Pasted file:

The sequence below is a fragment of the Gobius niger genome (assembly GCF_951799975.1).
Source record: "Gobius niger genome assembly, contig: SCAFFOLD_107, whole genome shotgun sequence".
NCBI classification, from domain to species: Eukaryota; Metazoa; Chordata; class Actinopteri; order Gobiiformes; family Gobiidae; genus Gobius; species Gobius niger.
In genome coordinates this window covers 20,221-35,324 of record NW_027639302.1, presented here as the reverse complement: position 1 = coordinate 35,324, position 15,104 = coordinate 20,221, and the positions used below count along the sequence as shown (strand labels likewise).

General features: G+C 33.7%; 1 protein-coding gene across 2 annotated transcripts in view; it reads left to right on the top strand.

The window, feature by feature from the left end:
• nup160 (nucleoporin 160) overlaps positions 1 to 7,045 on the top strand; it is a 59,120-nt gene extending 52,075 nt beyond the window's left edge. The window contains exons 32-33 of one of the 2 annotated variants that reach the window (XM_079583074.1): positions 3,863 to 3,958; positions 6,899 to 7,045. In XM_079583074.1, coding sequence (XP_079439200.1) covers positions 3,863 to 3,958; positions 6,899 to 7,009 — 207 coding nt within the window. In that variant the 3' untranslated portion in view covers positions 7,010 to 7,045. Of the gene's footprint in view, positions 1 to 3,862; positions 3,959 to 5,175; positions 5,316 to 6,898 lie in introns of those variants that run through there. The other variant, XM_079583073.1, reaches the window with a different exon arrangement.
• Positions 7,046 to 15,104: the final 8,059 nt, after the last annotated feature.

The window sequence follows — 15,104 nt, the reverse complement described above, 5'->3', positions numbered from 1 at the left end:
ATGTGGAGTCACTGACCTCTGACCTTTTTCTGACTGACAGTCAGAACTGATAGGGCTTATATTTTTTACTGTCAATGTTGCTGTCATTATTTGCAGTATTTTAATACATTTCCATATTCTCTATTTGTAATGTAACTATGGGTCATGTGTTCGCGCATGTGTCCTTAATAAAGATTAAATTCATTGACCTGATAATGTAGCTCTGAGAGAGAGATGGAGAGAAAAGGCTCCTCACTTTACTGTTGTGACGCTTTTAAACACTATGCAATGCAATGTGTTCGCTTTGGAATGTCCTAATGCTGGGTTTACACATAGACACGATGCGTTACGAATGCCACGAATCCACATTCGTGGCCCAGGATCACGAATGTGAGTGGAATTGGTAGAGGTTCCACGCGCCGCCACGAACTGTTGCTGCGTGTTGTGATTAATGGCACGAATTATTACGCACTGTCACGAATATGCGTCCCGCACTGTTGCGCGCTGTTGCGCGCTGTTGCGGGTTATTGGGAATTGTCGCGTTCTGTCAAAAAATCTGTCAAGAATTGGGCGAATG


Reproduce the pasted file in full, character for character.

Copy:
The sequence below is a fragment of the Gobius niger genome (assembly GCF_951799975.1).
Source record: "Gobius niger genome assembly, contig: SCAFFOLD_107, whole genome shotgun sequence".
NCBI classification, from domain to species: Eukaryota; Metazoa; Chordata; class Actinopteri; order Gobiiformes; family Gobiidae; genus Gobius; species Gobius niger.
In genome coordinates this window covers 20,221-35,324 of record NW_027639302.1, presented here as the reverse complement: position 1 = coordinate 35,324, position 15,104 = coordinate 20,221, and the positions used below count along the sequence as shown (strand labels likewise).

General features: G+C 33.7%; 1 protein-coding gene across 2 annotated transcripts in view; it reads left to right on the top strand.

The window, feature by feature from the left end:
• nup160 (nucleoporin 160) overlaps positions 1 to 7,045 on the top strand; it is a 59,120-nt gene extending 52,075 nt beyond the window's left edge. The window contains exons 32-33 of one of the 2 annotated variants that reach the window (XM_079583074.1): positions 3,863 to 3,958; positions 6,899 to 7,045. In XM_079583074.1, coding sequence (XP_079439200.1) covers positions 3,863 to 3,958; positions 6,899 to 7,009 — 207 coding nt within the window. In that variant the 3' untranslated portion in view covers positions 7,010 to 7,045. Of the gene's footprint in view, positions 1 to 3,862; positions 3,959 to 5,175; positions 5,316 to 6,898 lie in introns of those variants that run through there. The other variant, XM_079583073.1, reaches the window with a different exon arrangement.
• Positions 7,046 to 15,104: the final 8,059 nt, after the last annotated feature.

The window sequence follows — 15,104 nt, the reverse complement described above, 5'->3', positions numbered from 1 at the left end:
ATGTGGAGTCACTGACCTCTGACCTTTTTCTGACTGACAGTCAGAACTGATAGGGCTTATATTTTTTACTGTCAATGTTGCTGTCATTATTTGCAGTATTTTAATACATTTCCATATTCTCTATTTGTAATGTAACTATGGGTCATGTGTTCGCGCATGTGTCCTTAATAAAGATTAAATTCATTGACCTGATAATGTAGCTCTGAGAGAGAGATGGAGAGAAAAGGCTCCTCACTTTACTGTTGTGACGCTTTTAAACACTATGCAATGCAATGTGTTCGCTTTGGAATGTCCTAATGCTGGGTTTACACATAGACACGATGCGTTACGAATGCCACGAATCCACATTCGTGGCCCAGGATCACGAATGTGAGTGGAATTGGTAGAGGTTCCACGCGCCGCCACGAACTGTTGCTGCGTGTTGTGATTAATGGCACGAATTATTACGCACTGTCACGAATATGCGTCCCGCACTGTTGCGCGCTGTTGCGCGCTGTTGCGGGTTATTGGGAATTGTCGCGTTCTGTCAAAAAATCTGTCAAGAATTGGGCGAATG